• Currency, or
  • Any commodity or related contract or futures contract, or
  • Any warrant or right to subscribe to or purchase or sell any of the foregoing[2]

When SIPC Coverage Doesn't Apply: Imagine you purchased $5,000 in stock through your brokerage firm. If the brokerage firm goes out of business and doesn't return your money, the SIPC will compensate you for the value of those stocks. But if the stock market crashes and your $5,000 of stock is suddenly worth $2,500, SIPC coverage doesn't apply.

How to File an SIPC Claim

If you've lost money because your brokerage firm went under (and they never returned your money), you can file a claim with the SIPC to recover your losses.

Here's how it works:

  1. The SIPC will proactively mail a claims form to each customer who had an account with the firm in the past year.

  2. You'll be required to file your claim form by the due date outlined on the form you receive.

  3. Once you file your claim, the SIPC Trustee will compare your claim form to the brokerage firm's records.

  4. The Trustee will either approve or deny your claim and send you a determination letter with their findings.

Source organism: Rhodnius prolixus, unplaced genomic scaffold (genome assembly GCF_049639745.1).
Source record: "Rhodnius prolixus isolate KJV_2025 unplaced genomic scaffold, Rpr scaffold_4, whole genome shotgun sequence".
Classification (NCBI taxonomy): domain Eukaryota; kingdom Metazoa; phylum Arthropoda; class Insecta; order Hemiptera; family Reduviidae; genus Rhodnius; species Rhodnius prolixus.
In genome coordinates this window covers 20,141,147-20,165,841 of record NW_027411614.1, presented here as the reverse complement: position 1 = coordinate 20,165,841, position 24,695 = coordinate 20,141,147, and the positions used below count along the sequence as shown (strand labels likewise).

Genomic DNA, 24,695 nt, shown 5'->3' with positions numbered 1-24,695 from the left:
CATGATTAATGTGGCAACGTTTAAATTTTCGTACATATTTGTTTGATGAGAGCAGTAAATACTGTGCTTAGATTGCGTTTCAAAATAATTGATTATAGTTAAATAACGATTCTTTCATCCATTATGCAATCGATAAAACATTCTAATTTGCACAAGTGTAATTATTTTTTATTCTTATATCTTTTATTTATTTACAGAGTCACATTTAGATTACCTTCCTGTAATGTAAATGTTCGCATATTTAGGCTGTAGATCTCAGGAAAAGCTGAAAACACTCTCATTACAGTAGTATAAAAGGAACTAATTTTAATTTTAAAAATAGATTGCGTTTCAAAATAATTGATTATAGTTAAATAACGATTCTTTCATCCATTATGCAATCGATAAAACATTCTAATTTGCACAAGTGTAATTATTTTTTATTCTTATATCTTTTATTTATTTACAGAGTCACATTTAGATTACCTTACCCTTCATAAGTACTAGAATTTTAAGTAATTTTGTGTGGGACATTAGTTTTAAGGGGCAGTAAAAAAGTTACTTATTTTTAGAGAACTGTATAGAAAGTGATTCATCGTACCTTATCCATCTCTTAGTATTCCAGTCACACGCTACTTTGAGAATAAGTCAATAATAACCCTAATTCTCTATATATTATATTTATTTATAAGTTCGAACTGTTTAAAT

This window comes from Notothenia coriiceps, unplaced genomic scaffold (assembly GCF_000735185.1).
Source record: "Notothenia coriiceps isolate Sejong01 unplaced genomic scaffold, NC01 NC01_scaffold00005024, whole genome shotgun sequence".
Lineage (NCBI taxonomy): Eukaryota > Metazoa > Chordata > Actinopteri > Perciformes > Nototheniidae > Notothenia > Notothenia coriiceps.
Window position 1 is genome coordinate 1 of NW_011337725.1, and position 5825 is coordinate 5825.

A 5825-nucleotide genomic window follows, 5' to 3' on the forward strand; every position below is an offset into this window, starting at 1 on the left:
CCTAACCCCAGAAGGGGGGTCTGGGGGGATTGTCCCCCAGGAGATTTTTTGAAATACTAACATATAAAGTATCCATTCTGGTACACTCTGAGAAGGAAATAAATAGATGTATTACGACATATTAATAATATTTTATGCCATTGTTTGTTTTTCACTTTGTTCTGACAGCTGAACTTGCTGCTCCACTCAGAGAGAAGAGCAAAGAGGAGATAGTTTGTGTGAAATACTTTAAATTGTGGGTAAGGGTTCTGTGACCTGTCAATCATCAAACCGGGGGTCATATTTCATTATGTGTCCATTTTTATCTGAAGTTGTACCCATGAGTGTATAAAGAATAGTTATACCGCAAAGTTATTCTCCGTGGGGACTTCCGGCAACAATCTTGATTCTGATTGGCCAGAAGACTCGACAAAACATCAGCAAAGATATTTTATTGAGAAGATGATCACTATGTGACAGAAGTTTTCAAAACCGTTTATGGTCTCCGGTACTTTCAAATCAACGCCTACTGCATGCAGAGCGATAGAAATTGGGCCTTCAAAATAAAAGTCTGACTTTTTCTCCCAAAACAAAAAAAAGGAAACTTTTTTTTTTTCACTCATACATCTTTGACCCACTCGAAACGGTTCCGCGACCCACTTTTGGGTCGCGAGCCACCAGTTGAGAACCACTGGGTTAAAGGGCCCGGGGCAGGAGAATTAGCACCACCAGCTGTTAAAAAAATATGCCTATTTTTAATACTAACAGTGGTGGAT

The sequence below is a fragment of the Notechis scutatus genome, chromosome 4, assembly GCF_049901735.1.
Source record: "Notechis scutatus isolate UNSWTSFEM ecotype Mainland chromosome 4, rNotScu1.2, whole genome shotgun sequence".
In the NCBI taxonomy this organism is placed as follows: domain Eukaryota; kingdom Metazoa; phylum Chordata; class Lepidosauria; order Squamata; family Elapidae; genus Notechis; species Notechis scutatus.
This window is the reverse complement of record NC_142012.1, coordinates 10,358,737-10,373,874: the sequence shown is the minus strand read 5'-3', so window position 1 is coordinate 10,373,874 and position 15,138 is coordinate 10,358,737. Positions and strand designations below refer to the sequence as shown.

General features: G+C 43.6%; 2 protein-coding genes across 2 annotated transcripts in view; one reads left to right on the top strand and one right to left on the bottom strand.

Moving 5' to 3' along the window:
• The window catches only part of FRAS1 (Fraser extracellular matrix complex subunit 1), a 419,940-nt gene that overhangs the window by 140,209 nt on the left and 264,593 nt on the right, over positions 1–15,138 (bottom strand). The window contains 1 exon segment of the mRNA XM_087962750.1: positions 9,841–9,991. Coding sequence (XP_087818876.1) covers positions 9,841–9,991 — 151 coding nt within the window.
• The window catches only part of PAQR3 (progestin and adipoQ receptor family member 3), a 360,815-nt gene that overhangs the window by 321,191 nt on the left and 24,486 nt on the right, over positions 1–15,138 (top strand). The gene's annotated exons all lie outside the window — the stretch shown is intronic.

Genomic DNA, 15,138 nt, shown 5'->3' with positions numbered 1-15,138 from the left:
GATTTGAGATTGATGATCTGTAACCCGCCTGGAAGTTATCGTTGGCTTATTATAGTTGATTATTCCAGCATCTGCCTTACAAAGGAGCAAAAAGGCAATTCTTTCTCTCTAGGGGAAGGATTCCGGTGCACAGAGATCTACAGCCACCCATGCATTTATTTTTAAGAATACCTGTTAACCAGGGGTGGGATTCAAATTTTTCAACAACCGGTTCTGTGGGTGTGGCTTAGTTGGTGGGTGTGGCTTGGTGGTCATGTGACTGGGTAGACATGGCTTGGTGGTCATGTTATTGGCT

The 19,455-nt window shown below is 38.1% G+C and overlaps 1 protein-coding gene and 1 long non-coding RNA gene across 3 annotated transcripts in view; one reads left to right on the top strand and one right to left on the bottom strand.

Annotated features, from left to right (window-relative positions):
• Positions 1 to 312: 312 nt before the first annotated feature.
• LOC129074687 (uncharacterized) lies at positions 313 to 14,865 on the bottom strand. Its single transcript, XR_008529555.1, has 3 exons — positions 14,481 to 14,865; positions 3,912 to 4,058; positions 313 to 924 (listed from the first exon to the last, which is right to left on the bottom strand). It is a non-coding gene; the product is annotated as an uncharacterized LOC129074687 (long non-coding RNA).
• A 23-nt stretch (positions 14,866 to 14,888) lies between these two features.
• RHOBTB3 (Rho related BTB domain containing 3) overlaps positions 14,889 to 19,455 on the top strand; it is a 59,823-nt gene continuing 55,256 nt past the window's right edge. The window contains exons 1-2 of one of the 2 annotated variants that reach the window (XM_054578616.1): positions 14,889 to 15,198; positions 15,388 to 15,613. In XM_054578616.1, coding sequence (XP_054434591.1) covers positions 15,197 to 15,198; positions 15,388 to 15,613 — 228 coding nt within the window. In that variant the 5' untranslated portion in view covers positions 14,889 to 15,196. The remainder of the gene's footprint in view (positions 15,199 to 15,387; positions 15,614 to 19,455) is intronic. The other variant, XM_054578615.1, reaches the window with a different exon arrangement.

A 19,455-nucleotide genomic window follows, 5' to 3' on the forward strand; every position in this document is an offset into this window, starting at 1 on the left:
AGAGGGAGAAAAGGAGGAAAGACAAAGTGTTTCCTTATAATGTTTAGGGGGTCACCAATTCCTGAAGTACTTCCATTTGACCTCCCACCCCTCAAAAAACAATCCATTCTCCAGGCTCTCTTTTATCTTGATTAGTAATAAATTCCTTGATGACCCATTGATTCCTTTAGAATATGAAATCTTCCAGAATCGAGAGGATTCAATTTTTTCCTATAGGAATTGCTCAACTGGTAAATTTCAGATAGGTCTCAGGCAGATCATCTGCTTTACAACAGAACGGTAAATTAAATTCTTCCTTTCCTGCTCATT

5. From there, you'll sign and return the paperwork they provide and receive your insurance payout.

According to the SIPC website, customers generally receive at least some of what they are owed within three months of filing their claim form.

If you don't agree with the Trustee's determination letter (for example, if they deny your claim), you have 30 days from the date on the letter to object. Instructions for objecting will be included with your determination letter.

SIPC Insurance vs. FDIC Insurance

The Federal Deposit Insurance Corporation is a government agency that insures the money in bank accounts, including checking accounts, savings accounts, money market deposit accounts, and certificates of deposit.

The FDIC provides up to $250,000 per customer, per ownership category. If a bank fails, the FDIC will compensate customers for the money they lost.

Both SIPC and FDIC insurance are important pieces of the puzzle in protecting consumers from financial loss.

When you're shopping around for a bank or brokerage firm, it's important to make sure your financial institution is a member of the appropriate organizations to ensure your deposits and investments are protected.

The Bottom Line

Anytime you invest with an SIPC-member brokerage firm, your investments are protected in case the firm goes out of business. There's nothing you have to do to sign up for this insurance — you're automatically covered.

But if your brokerage firm goes out of business and fails to return your money, you may only have a short time to file your claims form with the SIPC.

References

  1. ^ Seucrities Investor Protection Act of 1970: SIPC.org, 2021.
  2. ^ What SIPC Protects: SIPC.org, 2021.

Write to Erin Gobler at feedback@creditdonkey.com. Follow us on Twitter and Facebook for our latest posts.